South Africa has responded to this trend by establishing Africa’s first standalone 5G commercial network. The project is collaboration between Huawei of China and Rain (South Africa’s data-only network). Senegal has also established its National Data Centre, which has been aided by Chinese funding and technology. China has also introduced e-based platforms such as the Electronic World Trade Platform (eWPT), which is a framework aimed at making cross-border e-commerce more accessible to small and medium-sized enterprises, according to the Alibaba group (SMEs). Deng Li, Assistant Foreign Minister, also mentioned how the trade platform has brought African products to Chinese consumers.

China’s fingerprints can be found all over Africa’s digital future if one looks closely. For example, Huawei and Alibaba have launched programs such as “seeds for the future” and “Africa’s Business Heroes Competition,” which have aided in the training of young African internet experts.

Already, China’s Huawei has committed about $150million to support Uganda’s Huawei Seeds for the future programme. Through the program, Ugandan’s youth will be trained digital skills.

Uganda should be a keen observer to these trends and be ready to jump on board because by all indicators, the technology train is warming up to leave the station. As per the remarks of Mr. Deng Li, China is wasting no time and has announced that the country is ready to work with Africa to ‘formulate and implement a China-Africa Partnership Plan on Digital Innovation.’  This plan involves six important areas of focus as laid out in Mr. Deng Li’s remarks.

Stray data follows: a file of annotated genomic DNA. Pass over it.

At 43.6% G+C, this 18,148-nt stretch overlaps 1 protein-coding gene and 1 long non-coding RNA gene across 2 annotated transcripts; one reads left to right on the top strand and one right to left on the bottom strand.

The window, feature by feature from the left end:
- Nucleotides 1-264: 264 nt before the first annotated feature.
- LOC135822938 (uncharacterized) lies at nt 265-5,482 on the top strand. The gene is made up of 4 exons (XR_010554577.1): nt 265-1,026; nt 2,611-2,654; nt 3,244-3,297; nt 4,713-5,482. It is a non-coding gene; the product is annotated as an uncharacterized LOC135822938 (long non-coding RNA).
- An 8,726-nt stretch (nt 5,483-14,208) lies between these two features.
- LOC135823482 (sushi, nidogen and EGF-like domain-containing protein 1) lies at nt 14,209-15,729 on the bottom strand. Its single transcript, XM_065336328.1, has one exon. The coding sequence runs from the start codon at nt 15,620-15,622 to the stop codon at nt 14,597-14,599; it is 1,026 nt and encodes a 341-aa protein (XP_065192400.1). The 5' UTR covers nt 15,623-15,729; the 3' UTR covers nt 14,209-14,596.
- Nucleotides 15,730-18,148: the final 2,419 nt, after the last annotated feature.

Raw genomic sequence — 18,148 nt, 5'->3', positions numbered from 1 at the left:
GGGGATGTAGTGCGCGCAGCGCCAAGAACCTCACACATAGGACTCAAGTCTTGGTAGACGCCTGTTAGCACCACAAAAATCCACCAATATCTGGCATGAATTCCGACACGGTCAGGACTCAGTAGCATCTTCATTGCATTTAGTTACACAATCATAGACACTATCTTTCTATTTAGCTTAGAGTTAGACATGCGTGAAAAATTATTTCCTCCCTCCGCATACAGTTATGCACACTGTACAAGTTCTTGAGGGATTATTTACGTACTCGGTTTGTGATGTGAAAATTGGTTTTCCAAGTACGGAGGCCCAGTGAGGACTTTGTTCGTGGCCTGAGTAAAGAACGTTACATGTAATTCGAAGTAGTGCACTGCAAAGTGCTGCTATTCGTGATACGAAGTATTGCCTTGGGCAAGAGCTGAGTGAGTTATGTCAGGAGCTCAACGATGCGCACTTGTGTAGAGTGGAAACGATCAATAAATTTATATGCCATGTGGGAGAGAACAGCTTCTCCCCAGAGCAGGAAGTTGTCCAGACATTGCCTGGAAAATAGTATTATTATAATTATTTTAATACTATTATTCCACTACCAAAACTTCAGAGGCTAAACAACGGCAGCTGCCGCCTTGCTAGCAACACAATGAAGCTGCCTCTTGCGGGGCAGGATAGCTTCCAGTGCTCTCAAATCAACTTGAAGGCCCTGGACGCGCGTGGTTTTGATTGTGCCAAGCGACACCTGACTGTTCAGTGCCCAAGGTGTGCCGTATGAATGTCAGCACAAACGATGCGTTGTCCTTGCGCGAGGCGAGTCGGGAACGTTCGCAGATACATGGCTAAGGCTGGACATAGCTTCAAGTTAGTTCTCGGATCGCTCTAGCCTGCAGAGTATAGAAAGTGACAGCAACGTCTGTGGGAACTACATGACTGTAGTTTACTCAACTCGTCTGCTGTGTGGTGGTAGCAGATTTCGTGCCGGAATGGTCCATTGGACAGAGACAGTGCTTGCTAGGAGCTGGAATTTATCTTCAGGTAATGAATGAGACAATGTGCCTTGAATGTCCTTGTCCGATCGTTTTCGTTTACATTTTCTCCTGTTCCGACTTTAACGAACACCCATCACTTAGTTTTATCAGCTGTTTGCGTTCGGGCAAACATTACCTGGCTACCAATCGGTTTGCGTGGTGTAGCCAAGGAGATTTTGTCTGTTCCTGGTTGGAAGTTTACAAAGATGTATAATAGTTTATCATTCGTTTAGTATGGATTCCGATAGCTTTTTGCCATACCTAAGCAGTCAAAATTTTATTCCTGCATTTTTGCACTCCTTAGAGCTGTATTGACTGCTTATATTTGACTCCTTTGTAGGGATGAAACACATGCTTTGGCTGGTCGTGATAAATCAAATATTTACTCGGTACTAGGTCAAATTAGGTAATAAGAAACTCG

To summarize, the partnership will focus on growing the digital economy, strengthening digital infrastructure, promoting digital education and digital inclusion, jointly maintaining digital security and enhancing digital governance capacity, and finally developing cooperation platforms to promote digital progress through exchanges.

On the continent, Africa as a whole is already benefiting from China’s technology advancement and cooperation. In December 2000, Ethiopia launched her second satellite (ET-SMART-RSS) which was built and launched with assistance of China. Such innovations and support coupled with other plans such as China’s announced China-Africa Internet Development and Cooperation Forum.

As Bill Gates famously stated, ‘the internet is becoming the town square for tomorrow’s global village.’ As a result, Uganda’s National Development Strategy should be built on a Digital Transformation Framework, with the goal of building a digital economy that will ease and improve transportation, manufacturing, education, and provide jobs for many young people.

The writer is a junior research fellow at Development Watch Centre, a Foreign Policy Think Tank and a graduate of International Relations and Diplomacy